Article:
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- 1. EC2204- Business Economics4: Production and Cost
- 2. Learning OutcomesUpon completing this section, the student should be able to: Define and understand the theory of production. Describe and illustrate a production function. Appreciate the meaning and measurement of cost. Differentiate between the various measures of cost. Distinguish between technical and economic efficiency. Appreciate the concept of a Cobb-Douglas production function Describe and illustrate the three stages of production.
- 3. 4: Production and Cost In business economics we must decide not only what to produce for the market, but also how to produce it in the most efficient or least cost manner. This section develops a widely accepted tool for judging whether or not the production choices are least cost. A production function relates the most that can be produced from a given set of inputs. This allows the manager to measure the marginal product of each input. In the short-run, some inputs are fixed. The Law of Diminishing Marginal Returns applies to the short-run when some inputs are fixed. The long-run production function deals with a period of time over which all inputs can vary. Scale economies apply to the long-run case where all inputs can be varied. Also, this section discusses reasons for increasing or decreasing returns in the long-run.
- 4. Production Functions in the Short-run1. Each good or service produced requires inputs of time, materials, and capital. These resource inputs produce an output. If we listed the greatest output possible for any set of inputs, we would have described a production schedule, table, or function.2. A production function is a schedule of maximum output from any set of inputs, Xi. Q = f (X1,X2,...,Xn)3. Production is real. It is visible either in a large scale factory assembly line or in smaller scale in an artists workshop. Production can be measured in the number of cars assembled or the number of paintings completed.4. Yet even in something as real as production, it is vital to a manager to have methods to measure efficiency and ways to think about improving the production process. Theory is useful when it helps organize thought in constructive ways.5. In economics, efficiency generally refers to the least cost way to do an activity.6. A production function with two inputs: Q =f(K, L), where K is the amount of capital, and L is the amount of labor is used to illustrate issues in production.7. A Cobb-Douglas Production Function relies on a multiplicative production model: β1 B 2……… Cobb-Douglas Production Function Q = AK L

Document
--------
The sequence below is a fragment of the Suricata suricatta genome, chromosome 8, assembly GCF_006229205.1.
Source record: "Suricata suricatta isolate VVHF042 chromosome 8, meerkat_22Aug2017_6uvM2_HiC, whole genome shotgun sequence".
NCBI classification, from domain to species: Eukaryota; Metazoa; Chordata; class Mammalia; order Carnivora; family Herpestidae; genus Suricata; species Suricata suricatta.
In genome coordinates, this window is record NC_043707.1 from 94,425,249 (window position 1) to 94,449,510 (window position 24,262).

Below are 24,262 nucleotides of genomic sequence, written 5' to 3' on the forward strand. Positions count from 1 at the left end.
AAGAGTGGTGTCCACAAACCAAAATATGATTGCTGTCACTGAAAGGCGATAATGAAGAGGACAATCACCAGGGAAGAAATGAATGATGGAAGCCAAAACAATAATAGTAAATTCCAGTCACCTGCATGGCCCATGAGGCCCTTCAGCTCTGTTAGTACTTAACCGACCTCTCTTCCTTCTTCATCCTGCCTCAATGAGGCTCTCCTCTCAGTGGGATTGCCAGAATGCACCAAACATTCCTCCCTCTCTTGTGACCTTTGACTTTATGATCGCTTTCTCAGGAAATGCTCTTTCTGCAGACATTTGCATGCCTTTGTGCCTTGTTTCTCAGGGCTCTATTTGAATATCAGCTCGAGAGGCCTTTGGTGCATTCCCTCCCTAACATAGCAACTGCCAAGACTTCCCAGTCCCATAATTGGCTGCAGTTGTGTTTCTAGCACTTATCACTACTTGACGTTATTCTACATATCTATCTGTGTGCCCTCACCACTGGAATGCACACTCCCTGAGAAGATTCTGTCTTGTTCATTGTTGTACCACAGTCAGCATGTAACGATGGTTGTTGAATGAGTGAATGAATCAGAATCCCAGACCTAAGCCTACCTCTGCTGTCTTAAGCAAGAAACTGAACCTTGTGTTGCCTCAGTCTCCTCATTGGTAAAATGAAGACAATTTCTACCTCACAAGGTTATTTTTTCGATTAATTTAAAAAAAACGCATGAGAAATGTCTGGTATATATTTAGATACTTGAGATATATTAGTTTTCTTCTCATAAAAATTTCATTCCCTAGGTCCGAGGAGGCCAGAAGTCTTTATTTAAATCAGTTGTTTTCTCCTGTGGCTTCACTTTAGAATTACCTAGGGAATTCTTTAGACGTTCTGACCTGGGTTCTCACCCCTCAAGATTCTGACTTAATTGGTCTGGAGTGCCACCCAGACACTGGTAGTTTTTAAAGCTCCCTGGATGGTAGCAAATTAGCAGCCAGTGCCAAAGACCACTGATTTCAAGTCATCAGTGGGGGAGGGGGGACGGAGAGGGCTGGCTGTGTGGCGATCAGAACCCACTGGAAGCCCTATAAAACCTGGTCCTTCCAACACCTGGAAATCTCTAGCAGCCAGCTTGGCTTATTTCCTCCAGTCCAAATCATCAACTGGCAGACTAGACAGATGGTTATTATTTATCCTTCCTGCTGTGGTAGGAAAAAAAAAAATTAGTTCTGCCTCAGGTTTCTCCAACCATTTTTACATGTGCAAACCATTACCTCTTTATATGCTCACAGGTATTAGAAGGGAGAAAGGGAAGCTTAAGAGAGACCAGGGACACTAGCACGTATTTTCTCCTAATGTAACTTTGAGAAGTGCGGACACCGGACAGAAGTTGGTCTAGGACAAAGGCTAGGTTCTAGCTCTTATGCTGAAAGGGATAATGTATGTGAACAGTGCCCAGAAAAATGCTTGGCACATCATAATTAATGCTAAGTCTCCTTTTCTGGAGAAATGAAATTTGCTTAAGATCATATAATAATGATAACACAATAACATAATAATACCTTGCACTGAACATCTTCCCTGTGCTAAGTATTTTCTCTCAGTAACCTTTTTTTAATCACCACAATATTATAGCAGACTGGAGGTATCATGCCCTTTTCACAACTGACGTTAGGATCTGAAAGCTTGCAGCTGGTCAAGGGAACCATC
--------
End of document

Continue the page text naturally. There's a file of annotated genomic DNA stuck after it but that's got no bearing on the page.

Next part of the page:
- 5. Production Function, Q = f (L, K) Law of Diminishing ReturnsOutput (Q) Total Product Curve Increases in one factor of production such as, holding one 12 or other factors fixed such as capital and 11 entrepreneurship, after some point, lead to diminishing 9 marginal increases in total product. i.e. the marginal product diminishes. 7 This point, at Q = 5, is both technically and economically efficient (see Figure 7.2) 5 0 1 2 3 4 5 6 7 Units
- 6. Economic Efficiency Occurs at only one point – At the Level of output where MR = MCPrice MC P = D = MR = AR = MC MR = MC P Economic efficiency occurs at 5 units of output only 0 1 2 3 4 5 6 7 8 Output Q
- 7. Production Function, Q = f (L, K) Law of Diminishing ReturnsOutput (Q) Total Product Curve Increases in one factor of production such as, holding one 12 or other factors fixed such as capital and 11 entrepreneurship, after some point, lead to diminishing 9 marginal increases in total product. i.e. the marginal product diminishes. 7 This point, at Q = 5, is both technically and economically efficient (see Figure 7.2) 5 0 1 2 3 4 5 6 7 Units
- 8. Cost Structure of a Firm (p60-61) 1 2 3 4 5 6 7 8O utput FC VC TC A FC A VC A TC MC (Q ) (2+ 3) (2/1) (3/1) (4/1) ΔTC 1 30 40 70 30.0 40.0 70.0 - 2 30 60 90 15.0 30.0 45.0 20 3 30 90 120 10.0 30.0 40.0 30 4 30 130 160 7.5 32.5 40.0 40 5 30 180 210 6.0 36.0 42.0 50 6 30 250 280 5.0 41.7 46.7 70 7 30 350 380 4.3 50.0 54.3 100